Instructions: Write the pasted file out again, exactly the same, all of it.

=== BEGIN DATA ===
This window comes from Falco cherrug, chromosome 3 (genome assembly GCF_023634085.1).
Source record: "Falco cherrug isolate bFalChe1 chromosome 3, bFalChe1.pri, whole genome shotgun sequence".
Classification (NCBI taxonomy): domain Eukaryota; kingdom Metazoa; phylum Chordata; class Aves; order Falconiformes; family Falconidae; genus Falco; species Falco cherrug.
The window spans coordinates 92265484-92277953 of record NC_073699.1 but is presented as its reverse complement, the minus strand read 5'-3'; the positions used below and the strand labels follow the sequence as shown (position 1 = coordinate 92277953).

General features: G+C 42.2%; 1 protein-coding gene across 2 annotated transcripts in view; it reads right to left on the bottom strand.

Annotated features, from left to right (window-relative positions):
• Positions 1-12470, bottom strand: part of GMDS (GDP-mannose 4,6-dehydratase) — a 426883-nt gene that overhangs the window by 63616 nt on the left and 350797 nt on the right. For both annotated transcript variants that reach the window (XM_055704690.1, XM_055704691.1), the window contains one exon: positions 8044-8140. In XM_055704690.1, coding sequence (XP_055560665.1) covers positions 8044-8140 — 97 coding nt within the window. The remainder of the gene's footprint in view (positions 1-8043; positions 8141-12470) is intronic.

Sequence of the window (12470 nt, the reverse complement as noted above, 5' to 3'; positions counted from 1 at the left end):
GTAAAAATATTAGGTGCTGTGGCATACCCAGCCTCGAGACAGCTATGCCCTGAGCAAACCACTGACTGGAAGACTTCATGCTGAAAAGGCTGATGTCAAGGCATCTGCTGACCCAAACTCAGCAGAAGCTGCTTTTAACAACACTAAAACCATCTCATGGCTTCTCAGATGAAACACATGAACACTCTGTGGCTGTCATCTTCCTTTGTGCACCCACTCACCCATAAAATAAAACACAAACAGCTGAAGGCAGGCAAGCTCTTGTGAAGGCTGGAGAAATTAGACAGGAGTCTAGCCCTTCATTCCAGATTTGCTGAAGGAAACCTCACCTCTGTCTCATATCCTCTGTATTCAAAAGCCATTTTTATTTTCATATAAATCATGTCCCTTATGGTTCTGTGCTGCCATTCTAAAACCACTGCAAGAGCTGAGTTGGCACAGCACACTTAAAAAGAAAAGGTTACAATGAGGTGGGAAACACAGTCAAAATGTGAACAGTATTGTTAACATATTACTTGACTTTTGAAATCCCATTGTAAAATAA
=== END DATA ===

This window comes from Falco cherrug, chromosome 3 (genome assembly GCF_023634085.1).
Source record: "Falco cherrug isolate bFalChe1 chromosome 3, bFalChe1.pri, whole genome shotgun sequence".
Classification (NCBI taxonomy): domain Eukaryota; kingdom Metazoa; phylum Chordata; class Aves; order Falconiformes; family Falconidae; genus Falco; species Falco cherrug.
The window spans coordinates 92265484-92277953 of record NC_073699.1 but is presented as its reverse complement, the minus strand read 5'-3'; the positions used below and the strand labels follow the sequence as shown (position 1 = coordinate 92277953).

General features: G+C 42.2%; 1 protein-coding gene across 2 annotated transcripts in view; it reads right to left on the bottom strand.

Annotated features, from left to right (window-relative positions):
• Positions 1-12470, bottom strand: part of GMDS (GDP-mannose 4,6-dehydratase) — a 426883-nt gene that overhangs the window by 63616 nt on the left and 350797 nt on the right. For both annotated transcript variants that reach the window (XM_055704690.1, XM_055704691.1), the window contains one exon: positions 8044-8140. In XM_055704690.1, coding sequence (XP_055560665.1) covers positions 8044-8140 — 97 coding nt within the window. The remainder of the gene's footprint in view (positions 1-8043; positions 8141-12470) is intronic.

Sequence of the window (12470 nt, the reverse complement as noted above, 5' to 3'; positions counted from 1 at the left end):
GTAAAAATATTAGGTGCTGTGGCATACCCAGCCTCGAGACAGCTATGCCCTGAGCAAACCACTGACTGGAAGACTTCATGCTGAAAAGGCTGATGTCAAGGCATCTGCTGACCCAAACTCAGCAGAAGCTGCTTTTAACAACACTAAAACCATCTCATGGCTTCTCAGATGAAACACATGAACACTCTGTGGCTGTCATCTTCCTTTGTGCACCCACTCACCCATAAAATAAAACACAAACAGCTGAAGGCAGGCAAGCTCTTGTGAAGGCTGGAGAAATTAGACAGGAGTCTAGCCCTTCATTCCAGATTTGCTGAAGGAAACCTCACCTCTGTCTCATATCCTCTGTATTCAAAAGCCATTTTTATTTTCATATAAATCATGTCCCTTATGGTTCTGTGCTGCCATTCTAAAACCACTGCAAGAGCTGAGTTGGCACAGCACACTTAAAAAGAAAAGGTTACAATGAGGTGGGAAACACAGTCAAAATGTGAACAGTATTGTTAACATATTACTTGACTTTTGAAATCCCATTGTAAAATAA